Criminal law covers the area of crimes and is there to maintain law and order. A crime refers to a breach of one or more rule of law. The society believes that individuals should be held responsible for their actions, especially when those actions constitutes a crime that would endanger the safety of today’s society. In the eye of the law, in order to paint an individual as guilty, the prosecution must prove that the defendant committed an actus reus had mens rea at the same time. Actus reus refers to a guilty act and mens rea means a guilty state of mind. When crimes have been committed, a selection of defenses may be brought into by a defense attorney in order to negate a guilty verdict. In law, it is known that an individual should not be held criminally liable if at the time of committing the crime, he was suffering from a mental impairment which meant that he lacked the capacity to commit said crime.
As such, there is a selection of mental condition defenses that may be used.Two of these defenses include the defense of insanity and automatism. Both the defense of insanity and automatism are known to be closely related, which brought about the question of whether or not they should be separate defenses; this will discussed throughout the course of this essay.English law allows those accused of a crime to not be convicted as on the grounds that he was ‘insane’; this is knows as the defense on the basis of insanity, also known as insane automatism. “The defense is concerned with D’s legal responsibility at the time of the alleged offense, and not simply with whether D was medically insane at that time.” Due to this, it would be irrelevant as to whether or not the defendant’s mental condition was normal at the time of the trial. It should be noted that this defense refers to insanity in the legal sense rather than in the psychological or medical sense.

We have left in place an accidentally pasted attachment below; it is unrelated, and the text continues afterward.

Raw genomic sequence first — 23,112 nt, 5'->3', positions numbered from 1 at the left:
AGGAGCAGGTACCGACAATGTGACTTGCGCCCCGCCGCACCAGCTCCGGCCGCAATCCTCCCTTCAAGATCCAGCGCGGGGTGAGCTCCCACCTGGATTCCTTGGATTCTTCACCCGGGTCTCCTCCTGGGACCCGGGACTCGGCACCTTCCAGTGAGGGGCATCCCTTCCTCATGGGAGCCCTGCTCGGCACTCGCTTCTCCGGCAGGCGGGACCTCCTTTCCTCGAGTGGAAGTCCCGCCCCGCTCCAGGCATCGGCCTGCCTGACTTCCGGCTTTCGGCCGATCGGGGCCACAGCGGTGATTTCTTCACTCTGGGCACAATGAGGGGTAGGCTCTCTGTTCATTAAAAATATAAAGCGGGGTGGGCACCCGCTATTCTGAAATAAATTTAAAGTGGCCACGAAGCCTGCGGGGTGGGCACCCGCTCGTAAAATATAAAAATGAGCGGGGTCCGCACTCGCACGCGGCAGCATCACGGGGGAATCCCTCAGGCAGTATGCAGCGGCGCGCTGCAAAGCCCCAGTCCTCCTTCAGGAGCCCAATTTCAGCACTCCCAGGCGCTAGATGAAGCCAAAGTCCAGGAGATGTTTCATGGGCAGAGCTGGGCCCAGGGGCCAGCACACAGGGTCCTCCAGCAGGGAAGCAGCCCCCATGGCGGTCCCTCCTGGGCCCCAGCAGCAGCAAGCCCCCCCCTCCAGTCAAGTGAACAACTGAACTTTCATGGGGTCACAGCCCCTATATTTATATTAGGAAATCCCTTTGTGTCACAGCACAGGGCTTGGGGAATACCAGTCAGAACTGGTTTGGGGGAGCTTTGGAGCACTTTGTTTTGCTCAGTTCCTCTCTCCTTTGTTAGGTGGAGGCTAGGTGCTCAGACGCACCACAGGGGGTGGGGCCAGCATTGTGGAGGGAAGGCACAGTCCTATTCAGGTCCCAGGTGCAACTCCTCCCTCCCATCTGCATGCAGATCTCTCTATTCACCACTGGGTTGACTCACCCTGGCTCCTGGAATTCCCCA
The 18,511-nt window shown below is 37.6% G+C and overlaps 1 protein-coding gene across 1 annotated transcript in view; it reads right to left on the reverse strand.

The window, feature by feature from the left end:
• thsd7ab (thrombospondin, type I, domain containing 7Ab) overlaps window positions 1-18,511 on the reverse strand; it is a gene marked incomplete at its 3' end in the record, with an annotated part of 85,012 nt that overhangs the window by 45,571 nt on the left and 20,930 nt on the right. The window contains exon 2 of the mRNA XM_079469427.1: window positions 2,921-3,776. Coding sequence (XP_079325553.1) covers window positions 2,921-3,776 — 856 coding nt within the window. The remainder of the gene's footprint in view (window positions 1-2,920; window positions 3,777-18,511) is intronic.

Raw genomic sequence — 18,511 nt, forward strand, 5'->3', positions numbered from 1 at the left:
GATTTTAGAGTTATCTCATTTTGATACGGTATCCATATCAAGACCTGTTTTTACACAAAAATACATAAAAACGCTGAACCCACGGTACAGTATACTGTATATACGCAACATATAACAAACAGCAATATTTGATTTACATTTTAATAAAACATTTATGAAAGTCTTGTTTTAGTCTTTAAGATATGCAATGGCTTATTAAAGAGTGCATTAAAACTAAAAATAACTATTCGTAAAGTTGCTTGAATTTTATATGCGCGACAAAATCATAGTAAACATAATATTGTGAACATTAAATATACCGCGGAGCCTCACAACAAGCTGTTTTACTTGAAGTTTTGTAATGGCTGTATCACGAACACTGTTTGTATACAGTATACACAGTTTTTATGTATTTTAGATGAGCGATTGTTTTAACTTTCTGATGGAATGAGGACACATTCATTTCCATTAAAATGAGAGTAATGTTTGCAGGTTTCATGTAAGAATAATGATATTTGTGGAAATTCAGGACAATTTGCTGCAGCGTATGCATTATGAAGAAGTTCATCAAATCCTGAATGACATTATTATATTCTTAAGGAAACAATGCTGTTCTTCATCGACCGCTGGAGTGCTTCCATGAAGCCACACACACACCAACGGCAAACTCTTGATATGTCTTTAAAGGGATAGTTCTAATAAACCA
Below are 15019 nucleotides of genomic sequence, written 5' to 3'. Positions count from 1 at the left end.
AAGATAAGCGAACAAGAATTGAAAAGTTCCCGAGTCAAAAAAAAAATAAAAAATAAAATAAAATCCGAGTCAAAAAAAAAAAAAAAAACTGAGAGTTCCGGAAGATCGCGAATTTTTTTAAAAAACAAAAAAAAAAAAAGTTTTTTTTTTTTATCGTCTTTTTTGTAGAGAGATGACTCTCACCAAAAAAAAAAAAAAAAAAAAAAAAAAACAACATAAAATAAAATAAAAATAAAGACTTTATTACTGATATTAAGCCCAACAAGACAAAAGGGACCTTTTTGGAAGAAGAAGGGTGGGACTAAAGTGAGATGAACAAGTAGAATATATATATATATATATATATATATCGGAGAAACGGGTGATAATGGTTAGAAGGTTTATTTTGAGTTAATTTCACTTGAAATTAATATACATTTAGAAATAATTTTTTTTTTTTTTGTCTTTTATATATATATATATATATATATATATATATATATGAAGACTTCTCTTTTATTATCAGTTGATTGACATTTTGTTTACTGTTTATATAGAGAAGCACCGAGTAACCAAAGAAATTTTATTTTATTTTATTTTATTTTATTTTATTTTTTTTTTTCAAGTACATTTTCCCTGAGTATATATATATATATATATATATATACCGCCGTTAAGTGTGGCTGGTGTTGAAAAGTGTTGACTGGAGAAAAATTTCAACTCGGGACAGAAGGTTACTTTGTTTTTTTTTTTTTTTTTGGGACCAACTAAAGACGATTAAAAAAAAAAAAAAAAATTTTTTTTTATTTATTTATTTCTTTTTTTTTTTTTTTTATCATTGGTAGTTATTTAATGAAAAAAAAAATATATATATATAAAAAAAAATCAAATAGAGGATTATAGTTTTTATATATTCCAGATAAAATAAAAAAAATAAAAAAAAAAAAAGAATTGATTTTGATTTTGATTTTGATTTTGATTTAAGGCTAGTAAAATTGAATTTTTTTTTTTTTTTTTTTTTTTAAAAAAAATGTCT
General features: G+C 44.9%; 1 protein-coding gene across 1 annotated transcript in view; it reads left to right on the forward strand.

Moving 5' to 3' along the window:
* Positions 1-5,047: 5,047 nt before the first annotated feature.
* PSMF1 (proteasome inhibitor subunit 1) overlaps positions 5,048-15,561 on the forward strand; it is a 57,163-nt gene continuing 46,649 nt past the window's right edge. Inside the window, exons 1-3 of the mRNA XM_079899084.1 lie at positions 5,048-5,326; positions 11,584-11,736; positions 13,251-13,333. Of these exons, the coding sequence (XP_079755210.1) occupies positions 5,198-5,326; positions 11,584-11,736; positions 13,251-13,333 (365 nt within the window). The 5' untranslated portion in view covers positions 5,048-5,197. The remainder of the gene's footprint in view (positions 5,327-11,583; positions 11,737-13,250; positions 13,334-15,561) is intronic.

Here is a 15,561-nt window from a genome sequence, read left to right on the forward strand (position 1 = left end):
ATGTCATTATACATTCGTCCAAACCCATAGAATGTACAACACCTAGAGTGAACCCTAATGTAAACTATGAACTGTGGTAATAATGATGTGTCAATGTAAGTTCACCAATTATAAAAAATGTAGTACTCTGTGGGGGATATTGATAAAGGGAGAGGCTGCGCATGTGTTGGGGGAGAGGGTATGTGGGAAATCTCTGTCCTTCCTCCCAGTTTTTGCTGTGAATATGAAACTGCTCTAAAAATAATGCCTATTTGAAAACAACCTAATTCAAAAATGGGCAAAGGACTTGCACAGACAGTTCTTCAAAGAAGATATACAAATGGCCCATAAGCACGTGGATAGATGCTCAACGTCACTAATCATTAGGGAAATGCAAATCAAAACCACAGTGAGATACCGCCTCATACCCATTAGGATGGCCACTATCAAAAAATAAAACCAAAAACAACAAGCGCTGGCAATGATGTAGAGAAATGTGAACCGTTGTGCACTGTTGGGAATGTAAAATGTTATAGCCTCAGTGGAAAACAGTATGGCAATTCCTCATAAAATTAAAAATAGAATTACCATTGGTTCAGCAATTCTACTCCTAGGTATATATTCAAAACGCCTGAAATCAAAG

It is also a partial defense meaning that the defendant will not be granted a full acquittal. Furthermore, unlike automatism, insanity is a result of particular conditions which amount to a disease of the mind.The defense if insanity is covered in the M’Naghten Rules. Daniel M’Naghten was acquitted on the basis of insanity due to this mental condition at the time of his crime. According to the M’Naghten Rules, every man is presumed to be sane and to possess a sufficient degree of reason to be responsible for his crimes unless proved otherwise. In 1983, the House of Lords held that “to establish a defence on the ground of insanity, it must be clearly proved that, at the time of the committing of the act, the party accused as labouring under such a defect of reason, from disease of the mind, as not to know the nature and quality of the act he was doing; or, if he did know it, that he did not know he was doing what was wrong.” The defendant bears the burden of proving on the balance of probabilities and when satisfied, the rules lead to a special verdict of “not guilty by reason of insanity” and would leave the defendant under the control of the court. The sentencing powers can be seen in section 3 of the Criminal Procedure (Insanity and Unfitness to Plead) Act 1991.